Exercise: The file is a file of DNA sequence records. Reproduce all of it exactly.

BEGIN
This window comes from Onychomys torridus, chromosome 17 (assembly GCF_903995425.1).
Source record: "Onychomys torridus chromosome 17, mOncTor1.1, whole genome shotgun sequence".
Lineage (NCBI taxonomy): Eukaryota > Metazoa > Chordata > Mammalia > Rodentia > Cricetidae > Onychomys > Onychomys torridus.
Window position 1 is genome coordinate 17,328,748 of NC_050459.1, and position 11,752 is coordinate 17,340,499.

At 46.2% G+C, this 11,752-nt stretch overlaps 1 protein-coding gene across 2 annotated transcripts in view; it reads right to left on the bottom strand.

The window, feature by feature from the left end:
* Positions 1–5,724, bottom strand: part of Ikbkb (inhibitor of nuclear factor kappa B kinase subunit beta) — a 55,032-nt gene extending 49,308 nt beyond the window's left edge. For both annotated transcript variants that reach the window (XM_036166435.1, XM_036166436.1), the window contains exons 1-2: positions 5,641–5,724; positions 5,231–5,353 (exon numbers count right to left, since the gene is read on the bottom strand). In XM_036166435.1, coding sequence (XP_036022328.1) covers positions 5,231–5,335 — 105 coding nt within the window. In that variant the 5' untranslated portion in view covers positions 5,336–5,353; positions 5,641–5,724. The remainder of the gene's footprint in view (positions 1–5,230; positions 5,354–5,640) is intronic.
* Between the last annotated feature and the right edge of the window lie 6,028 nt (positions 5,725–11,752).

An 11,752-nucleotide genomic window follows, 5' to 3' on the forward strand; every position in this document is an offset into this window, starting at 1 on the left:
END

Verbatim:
This window comes from Onychomys torridus, chromosome 17 (assembly GCF_903995425.1).
Source record: "Onychomys torridus chromosome 17, mOncTor1.1, whole genome shotgun sequence".
Lineage (NCBI taxonomy): Eukaryota > Metazoa > Chordata > Mammalia > Rodentia > Cricetidae > Onychomys > Onychomys torridus.
Window position 1 is genome coordinate 17,328,748 of NC_050459.1, and position 11,752 is coordinate 17,340,499.

At 46.2% G+C, this 11,752-nt stretch overlaps 1 protein-coding gene across 2 annotated transcripts in view; it reads right to left on the bottom strand.

The window, feature by feature from the left end:
* Positions 1–5,724, bottom strand: part of Ikbkb (inhibitor of nuclear factor kappa B kinase subunit beta) — a 55,032-nt gene extending 49,308 nt beyond the window's left edge. For both annotated transcript variants that reach the window (XM_036166435.1, XM_036166436.1), the window contains exons 1-2: positions 5,641–5,724; positions 5,231–5,353 (exon numbers count right to left, since the gene is read on the bottom strand). In XM_036166435.1, coding sequence (XP_036022328.1) covers positions 5,231–5,335 — 105 coding nt within the window. In that variant the 5' untranslated portion in view covers positions 5,336–5,353; positions 5,641–5,724. The remainder of the gene's footprint in view (positions 1–5,230; positions 5,354–5,640) is intronic.
* Between the last annotated feature and the right edge of the window lie 6,028 nt (positions 5,725–11,752).

An 11,752-nucleotide genomic window follows, 5' to 3' on the forward strand; every position in this document is an offset into this window, starting at 1 on the left: